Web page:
At the Sage Summit last week, the British firm insisted it was moving with the times and keeping up with the latest technology, unveiling Pegg - its AI-based accounting assistant, which is operated by voice commands. Further to this, its UK boss Alan Laing put partners of the company at the top of the agenda, announcing that the new Sage Partner Programme is coming in October - something partners have been waiting to hear for years, he admitted.
Sitting down with CRN to discuss the UK partner business in more detail, its head of partner channel Michael De Jongh said the channel is becoming increasingly relevant to the business.
Can you provide an overview of where the UK partner channel is at the moment, and what's been happening over recent months and years?
Traditionally, the partner business within Sage has been really successful. There is a much richer partner contribution to revenues in somewhere like the US compared with the UK, so there is a massive opportunity in the UK for partners to thrive with our growing business. The added complexity is we have multiple - over 30 - partner programmes all around the world. Some were based on geographies, some were based on different market segments. So the amazing news for the UK is that [in accordance with] the October timeframe, the Sage Partner Programme officially launches.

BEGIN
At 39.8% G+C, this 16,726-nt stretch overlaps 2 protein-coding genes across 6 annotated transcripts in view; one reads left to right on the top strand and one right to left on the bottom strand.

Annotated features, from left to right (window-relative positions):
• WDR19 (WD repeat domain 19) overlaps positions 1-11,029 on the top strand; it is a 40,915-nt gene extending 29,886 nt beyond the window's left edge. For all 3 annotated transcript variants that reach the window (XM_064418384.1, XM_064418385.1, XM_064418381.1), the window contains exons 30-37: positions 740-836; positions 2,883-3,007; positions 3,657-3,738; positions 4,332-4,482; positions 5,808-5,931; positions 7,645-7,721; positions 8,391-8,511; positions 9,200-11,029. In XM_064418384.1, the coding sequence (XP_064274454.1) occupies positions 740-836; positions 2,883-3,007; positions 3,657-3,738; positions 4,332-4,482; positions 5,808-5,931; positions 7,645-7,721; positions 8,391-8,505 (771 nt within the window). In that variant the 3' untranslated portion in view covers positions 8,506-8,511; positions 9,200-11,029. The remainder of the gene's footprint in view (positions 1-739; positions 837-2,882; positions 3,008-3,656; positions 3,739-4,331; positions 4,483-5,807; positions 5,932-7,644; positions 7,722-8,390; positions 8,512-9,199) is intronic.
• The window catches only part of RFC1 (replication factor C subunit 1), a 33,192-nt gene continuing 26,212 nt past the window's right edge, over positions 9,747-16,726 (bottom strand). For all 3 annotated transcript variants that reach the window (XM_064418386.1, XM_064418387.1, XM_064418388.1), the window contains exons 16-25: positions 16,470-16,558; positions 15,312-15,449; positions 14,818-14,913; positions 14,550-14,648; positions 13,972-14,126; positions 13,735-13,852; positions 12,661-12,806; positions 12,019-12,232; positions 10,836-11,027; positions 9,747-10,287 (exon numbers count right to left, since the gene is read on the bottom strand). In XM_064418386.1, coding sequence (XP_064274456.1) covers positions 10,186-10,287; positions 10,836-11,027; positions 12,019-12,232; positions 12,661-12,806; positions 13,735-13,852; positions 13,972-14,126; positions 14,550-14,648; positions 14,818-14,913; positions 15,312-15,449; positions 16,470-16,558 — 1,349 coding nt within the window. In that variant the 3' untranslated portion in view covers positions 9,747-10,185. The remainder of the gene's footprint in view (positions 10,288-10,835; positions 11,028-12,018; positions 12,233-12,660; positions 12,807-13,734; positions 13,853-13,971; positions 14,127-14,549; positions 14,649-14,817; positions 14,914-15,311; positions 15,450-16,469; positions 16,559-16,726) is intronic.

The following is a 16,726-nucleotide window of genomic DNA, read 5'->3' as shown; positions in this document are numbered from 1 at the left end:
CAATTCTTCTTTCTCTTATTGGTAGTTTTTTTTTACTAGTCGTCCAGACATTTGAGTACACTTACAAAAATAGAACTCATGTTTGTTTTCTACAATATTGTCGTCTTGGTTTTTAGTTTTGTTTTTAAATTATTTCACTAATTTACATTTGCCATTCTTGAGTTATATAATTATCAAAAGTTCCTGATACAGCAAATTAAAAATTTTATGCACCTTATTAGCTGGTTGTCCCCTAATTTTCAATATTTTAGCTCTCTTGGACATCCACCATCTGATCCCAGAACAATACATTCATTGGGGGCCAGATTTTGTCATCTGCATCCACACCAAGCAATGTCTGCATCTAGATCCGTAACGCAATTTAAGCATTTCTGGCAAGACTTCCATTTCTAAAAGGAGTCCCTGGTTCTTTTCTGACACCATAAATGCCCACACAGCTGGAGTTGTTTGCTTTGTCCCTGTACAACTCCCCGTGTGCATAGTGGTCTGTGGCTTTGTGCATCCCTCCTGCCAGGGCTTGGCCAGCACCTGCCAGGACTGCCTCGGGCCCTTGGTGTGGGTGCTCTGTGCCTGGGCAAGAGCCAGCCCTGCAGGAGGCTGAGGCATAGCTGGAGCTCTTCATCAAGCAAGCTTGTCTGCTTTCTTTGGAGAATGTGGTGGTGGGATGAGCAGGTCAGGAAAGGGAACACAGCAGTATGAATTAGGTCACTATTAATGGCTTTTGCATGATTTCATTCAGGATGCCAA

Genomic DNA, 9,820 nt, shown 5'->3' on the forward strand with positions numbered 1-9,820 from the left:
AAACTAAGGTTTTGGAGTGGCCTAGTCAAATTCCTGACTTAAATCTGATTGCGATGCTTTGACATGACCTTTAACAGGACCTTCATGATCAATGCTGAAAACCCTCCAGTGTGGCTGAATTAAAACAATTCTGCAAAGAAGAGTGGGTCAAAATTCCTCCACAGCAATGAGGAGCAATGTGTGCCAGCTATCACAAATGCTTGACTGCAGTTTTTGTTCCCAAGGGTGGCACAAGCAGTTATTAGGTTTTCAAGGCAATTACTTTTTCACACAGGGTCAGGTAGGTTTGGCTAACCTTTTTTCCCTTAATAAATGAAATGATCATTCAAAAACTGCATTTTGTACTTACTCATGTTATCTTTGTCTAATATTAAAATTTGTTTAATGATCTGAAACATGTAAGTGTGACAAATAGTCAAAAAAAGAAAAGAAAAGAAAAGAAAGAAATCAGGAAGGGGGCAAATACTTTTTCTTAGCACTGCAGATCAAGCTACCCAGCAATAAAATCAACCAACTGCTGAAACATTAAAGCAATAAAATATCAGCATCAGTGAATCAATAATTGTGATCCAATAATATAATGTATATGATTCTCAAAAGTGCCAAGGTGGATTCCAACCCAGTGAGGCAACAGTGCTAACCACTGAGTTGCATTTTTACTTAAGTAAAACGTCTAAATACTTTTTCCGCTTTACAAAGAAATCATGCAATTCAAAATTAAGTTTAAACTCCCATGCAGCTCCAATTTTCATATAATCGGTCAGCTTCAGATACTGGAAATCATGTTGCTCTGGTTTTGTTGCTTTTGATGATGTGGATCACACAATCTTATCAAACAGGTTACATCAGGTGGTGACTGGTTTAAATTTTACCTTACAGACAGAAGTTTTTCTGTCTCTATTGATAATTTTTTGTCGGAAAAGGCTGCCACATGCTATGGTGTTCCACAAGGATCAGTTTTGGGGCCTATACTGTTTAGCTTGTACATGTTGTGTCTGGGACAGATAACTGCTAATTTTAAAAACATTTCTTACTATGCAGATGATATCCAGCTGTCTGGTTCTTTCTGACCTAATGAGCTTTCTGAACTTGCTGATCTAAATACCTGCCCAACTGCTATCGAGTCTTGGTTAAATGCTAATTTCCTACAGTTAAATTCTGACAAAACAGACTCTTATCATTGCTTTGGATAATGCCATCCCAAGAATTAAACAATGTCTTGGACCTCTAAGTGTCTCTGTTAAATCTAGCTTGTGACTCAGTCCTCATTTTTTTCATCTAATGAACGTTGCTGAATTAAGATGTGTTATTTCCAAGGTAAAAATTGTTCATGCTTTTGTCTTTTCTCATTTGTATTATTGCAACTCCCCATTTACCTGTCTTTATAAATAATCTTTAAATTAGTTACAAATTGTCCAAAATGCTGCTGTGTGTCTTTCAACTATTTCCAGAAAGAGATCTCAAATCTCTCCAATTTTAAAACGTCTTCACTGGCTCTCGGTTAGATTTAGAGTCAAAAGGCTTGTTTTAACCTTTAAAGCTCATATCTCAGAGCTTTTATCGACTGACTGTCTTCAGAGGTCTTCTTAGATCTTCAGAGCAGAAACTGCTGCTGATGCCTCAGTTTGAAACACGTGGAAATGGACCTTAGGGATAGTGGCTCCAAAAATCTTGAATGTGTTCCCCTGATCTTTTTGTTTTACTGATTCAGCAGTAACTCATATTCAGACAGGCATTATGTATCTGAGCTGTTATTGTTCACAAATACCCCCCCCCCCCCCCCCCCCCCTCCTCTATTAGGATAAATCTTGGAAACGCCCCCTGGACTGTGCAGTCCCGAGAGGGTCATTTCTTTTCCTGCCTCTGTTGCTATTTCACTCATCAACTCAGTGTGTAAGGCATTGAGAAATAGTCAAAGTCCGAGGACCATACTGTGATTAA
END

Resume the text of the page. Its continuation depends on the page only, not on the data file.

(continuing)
How do Sage partners make money from the partner programme - is it a basic resale programme, or are their unique quirks to it?
It's a traditional metals partner programme, Bronze up to Gold. But the top tiers of the programme are incentivised over and above the margins set for new customer acquisition as well as cloud products. We believe - based on IDC research - that by 2020, everyone will be focused on cloud, so we want to encourage our partners to get there quickly, therefore we're encouraging them and giving them more towards the cloud stack to do that.
When encouraging partners to move towards the cloud, are financial incentives enough? How much do you focus on the cultural move to cloud, and is there a challenge in encouraging your partners to do so?
That's a great question. Don't get me wrong, revenue margin splits are hugely important. You're absolutely right - it's about the knowledge share as well. One of the main pillars for us is to build knowledge and make sure that when they move into cloud, [they think] what does that mean? We're going to give partners some really cool tools to do that. The transition from on-prem to subscription revenue - and the move away from perpetual licensing - is not something generally P&L would tolerate from one day to the next. So you have to transition, and we will help them on that journey.
In his keynote, Sage's UK boss Alan Laing said the new partner programme has been delayed while the company gets everything ready. Can you expand on this, and how have partners reacted to the wait?
I don't think it's a delay, but it's a fair point. I think we've talked about the Sage Partner Programme for a long time, but never put a firm stake in the ground [on the date]. So I think when he refers to a delay, [he means] we need to put a stake in the ground and say 'this is when it is going to be delivered'. That's what happening.